There have been some stonking good drama series on television in the last few months. While I was in Northern Ireland Cousin introduced me to Love, Lives and Records. Over Christmas I caught up on the episodes I’d missed. It was just great and has helped me accept the fact that The Detectorists has come to a definite end after three wonderful series. Then last night Derry Girls began. Heaven.

On the face of it the three drama series have nothing in common. Love, Lives and Records is set in a registrars’ office in Leeds; The Detectorists is about two blokes who are keen members of an amateur metal detecting group; Derry Girls is about a group of teenagers growing up in Derry City in the 90s. But like all good dramas they take a group of people in particular situations and explore universal truths. They are gentle yet challenging; the characters become people you care about very quickly. They are flawed, silly, wise, troubled, funny. Continue reading

Make Mine a Lemsip

The rain is lashing down. It’s ferocious, like an angry percussion section. The wind part of the weather orchestra is sending eerie whistles through slightly open windows and helping the rain create little scudding crescendos. I’m supposed to be on a train to spend the day with a friend on the Essex coast to walk and talk along the seashore, share some seasonal food and wine. Instead I’m in bed.

It’s not just the weather that has made me decide to stay in my pyjamas for the time being. On Christmas Eve I went out for a walk and realised I wasn’t feeling my usual happy self. Normally walking does a magical thing of connecting body and spirit for me. I love the way my limbs find their rhythm, breathing follows the same tune, eyes and ears absorb familiar and new sights. So when I found I was having to push myself along I examined my constituent parts and found a cold lurking. Continue reading

Intrepid

I’m on the bus. It’s taken a while. Cousin dropped me just before half past ten and I walked gingerly across the ice in the car park, sliding alarmingly at one point, to the safety of the bus shelter. At 10.31 I sent a text to Fiona of memineandotherbits.wordpress.com. We planned to meet today. Five minutes later a bus came into view. We moved forward expectantly only to fall back as he drove by, holding up five fingers which we interpreted as meaning another bus would be along shortly. Ten minutes passed and I sent Fiona another text. When the second bus came by without stopping and no hand signal promising future transport I zipped up my coat and began to rethink my plans. Continue reading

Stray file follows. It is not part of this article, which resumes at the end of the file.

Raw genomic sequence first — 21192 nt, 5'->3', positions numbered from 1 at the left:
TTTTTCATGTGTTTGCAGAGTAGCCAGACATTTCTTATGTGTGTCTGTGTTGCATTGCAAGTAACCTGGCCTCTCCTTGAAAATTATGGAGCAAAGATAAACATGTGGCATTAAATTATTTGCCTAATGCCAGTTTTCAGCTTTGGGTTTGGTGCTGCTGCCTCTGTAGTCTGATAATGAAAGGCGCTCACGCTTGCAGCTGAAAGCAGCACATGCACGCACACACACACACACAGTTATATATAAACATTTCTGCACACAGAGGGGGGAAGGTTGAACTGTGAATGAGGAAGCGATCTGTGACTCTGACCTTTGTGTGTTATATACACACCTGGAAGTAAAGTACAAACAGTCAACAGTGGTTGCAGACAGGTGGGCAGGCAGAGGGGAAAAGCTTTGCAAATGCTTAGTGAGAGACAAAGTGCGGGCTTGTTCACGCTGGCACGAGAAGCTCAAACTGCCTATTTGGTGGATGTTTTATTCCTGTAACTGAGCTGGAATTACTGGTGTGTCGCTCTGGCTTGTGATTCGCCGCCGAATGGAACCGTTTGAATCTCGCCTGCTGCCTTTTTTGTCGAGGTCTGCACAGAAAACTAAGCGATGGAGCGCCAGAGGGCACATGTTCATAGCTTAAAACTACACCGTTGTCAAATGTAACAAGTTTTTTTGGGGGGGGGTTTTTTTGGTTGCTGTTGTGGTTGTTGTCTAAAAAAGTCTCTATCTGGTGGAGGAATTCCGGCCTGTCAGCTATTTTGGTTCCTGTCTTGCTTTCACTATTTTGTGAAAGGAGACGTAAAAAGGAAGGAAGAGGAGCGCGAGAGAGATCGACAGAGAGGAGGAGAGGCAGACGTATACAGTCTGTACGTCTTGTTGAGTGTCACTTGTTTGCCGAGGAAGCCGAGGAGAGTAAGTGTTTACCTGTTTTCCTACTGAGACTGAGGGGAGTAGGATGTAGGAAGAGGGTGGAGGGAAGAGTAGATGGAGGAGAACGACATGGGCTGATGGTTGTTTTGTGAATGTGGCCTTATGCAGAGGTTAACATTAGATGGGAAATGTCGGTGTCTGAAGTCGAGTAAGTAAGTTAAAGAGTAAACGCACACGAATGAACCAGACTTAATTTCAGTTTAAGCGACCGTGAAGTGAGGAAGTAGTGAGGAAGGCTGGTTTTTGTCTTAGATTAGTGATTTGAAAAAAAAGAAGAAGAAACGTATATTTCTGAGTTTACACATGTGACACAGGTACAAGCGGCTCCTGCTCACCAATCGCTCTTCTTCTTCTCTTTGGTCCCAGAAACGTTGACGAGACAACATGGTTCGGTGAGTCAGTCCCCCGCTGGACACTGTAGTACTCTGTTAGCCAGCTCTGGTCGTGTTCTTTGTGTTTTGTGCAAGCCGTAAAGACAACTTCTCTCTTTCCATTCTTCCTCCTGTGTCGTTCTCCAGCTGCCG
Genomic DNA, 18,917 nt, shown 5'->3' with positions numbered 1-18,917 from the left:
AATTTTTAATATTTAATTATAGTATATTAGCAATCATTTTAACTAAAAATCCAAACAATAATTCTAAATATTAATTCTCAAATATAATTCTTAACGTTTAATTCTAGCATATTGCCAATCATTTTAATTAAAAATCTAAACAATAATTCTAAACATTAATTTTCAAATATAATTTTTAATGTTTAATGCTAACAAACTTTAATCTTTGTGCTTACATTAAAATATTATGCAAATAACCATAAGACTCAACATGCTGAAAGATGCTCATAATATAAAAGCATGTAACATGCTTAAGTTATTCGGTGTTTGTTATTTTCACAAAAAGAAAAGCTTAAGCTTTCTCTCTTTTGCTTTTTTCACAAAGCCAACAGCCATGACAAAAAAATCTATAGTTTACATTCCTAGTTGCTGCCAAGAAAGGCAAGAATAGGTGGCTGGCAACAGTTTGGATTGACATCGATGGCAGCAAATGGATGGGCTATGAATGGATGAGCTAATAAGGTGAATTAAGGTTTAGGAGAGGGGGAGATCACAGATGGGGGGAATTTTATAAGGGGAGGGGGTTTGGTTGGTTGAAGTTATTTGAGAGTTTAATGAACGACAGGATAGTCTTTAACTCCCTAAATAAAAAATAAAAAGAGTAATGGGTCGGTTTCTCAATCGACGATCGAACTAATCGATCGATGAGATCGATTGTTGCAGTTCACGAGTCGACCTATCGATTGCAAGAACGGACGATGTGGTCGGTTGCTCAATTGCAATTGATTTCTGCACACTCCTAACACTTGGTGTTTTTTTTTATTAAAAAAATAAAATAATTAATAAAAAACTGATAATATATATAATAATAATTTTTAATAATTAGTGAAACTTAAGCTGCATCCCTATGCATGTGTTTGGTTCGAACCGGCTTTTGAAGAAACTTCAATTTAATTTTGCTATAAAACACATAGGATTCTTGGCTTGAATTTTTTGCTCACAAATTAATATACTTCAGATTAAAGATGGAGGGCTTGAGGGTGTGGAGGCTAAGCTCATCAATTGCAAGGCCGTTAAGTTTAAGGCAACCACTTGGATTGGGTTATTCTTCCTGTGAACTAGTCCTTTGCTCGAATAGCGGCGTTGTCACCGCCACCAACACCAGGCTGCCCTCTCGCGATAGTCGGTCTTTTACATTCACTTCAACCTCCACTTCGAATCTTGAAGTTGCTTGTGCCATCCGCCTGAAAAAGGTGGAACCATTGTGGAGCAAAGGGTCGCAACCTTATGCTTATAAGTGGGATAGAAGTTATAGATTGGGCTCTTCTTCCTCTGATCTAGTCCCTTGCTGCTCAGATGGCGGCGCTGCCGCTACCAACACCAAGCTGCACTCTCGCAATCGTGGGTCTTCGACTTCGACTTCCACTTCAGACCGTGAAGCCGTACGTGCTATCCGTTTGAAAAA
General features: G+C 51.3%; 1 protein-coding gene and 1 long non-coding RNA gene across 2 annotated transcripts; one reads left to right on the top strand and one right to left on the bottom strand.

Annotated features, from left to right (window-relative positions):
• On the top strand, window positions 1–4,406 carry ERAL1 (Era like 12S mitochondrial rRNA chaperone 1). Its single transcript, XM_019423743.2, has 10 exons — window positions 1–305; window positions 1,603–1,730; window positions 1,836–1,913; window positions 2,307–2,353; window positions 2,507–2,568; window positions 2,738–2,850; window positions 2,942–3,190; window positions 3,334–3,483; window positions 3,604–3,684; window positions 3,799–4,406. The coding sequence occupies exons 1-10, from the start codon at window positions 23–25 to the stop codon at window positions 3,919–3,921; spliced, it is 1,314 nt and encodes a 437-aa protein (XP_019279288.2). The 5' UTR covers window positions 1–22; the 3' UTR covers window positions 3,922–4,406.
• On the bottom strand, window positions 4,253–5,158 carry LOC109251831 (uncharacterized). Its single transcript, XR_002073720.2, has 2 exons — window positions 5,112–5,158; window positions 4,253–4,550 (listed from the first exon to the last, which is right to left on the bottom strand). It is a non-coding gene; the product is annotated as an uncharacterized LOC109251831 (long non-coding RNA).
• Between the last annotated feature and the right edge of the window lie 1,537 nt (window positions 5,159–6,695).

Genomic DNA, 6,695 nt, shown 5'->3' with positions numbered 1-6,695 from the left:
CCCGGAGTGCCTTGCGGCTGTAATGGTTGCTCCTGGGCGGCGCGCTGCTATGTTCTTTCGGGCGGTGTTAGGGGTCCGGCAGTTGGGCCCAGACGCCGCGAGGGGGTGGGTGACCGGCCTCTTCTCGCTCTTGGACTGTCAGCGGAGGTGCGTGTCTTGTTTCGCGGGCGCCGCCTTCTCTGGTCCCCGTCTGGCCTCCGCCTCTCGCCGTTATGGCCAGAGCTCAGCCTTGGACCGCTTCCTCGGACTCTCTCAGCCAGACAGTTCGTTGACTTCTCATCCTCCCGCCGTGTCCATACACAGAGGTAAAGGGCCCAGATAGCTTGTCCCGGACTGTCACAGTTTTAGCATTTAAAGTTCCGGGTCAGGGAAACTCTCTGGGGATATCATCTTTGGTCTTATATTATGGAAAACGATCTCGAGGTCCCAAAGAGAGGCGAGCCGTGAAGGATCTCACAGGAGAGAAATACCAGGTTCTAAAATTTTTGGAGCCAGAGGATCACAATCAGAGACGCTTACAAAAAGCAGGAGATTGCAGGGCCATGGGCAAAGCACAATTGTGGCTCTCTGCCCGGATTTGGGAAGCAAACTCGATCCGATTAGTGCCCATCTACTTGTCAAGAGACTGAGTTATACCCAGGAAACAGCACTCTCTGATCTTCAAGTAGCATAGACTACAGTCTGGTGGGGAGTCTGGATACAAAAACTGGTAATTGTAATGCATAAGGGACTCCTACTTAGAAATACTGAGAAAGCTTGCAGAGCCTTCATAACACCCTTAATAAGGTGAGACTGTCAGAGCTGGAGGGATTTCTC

Imagine

Although I bought my copy of today’s Guardian shortly after breakfast, I didn’t look at more than the headlines until late afternoon. I was working, outside, on what must have been the coldest day this autumn, wrapped in warm layers, particularly blessing my thermal vest. Afterwards I went for lunch with a  friend in a blissfully warm and unassuming Italian cafe near Borough High Street,  away from the end that attracts visitors in their thousands these days. I could go on about how much Borough has changed in the time of my south London tenure, but I’ll leave that for another time and space.

At home, and after playing with MasterB and feeding him, I reached for the paper. For those of you unfamiliar with Saturday’s Guardian I should perhaps explain it has a number of sections. The main news section today was bulky, but I have found the news this week so profoundly depressing, and the attack on the mosque in Egypt so awful, I couldn’t bear to start there. As is my habit I flicked through the sports section to see if there were any pieces about women’s sports. The Guardian is a liberal paper, it’s right on about so many many things, but does not seem to comprehend that  its sports section caters almost exclusively for admirers of male athletes. You could be forgiven when you look at it for thinking that women have yet to hitch up their skirts and play tennis, and that there are no women to be lauded and  admired for their sporting achievements outside the four yearly fest that is the Olympics. Today one story about women’s football. But the lack of reporting on women’s sport is another subject for a different day.

The Family section which I always make a beeline for failed to thrill; I flicked through the magazine noting several long articles I shall read in a day or two. The food section has some nice lentil recipes I am extremely unlikely to make, so that’s now en route to my neighbour Jolita. Nothing in the travel section grabbed me, and I always keep the Review until last – apart from the crossword which I messed up almost immediately. Continue reading

Six Weeks Until Christmas

Six week until Christmas; unbelievable.  I have written a list of cards I need to send. I’m going to Northern Ireland for a week at the start of December, so I think it’d be a good idea to get at least some cards written before I go. The price of stamps is a major incentive to cull the list, but it still seems very long. I have put the letter e by a number of names, meaning I shall send e-cards. Another group come under the delivered-by-hand option, but since the Post office  has been privatised I am less and less keen to boost the bank accounts of share holders.

But at times like these it’s also important to keep in touch, to remember our shared humanity, our overseas friendships, to write a line or two to people who we like but seldom see. The most dystopian forecaster probably wouldn’t have come up with the past twenty-four months. Refugees continue to arrive traumatised and exhausted in leaky boats meant for far fewer people on far shorter journeys. Reports of attempted genocide, with footage for proof flood our screens when we watch the news. Allegations of sexual abuse, of men  using superior power to manipulate and control women in the film industry fill acres of newspapers. Continue reading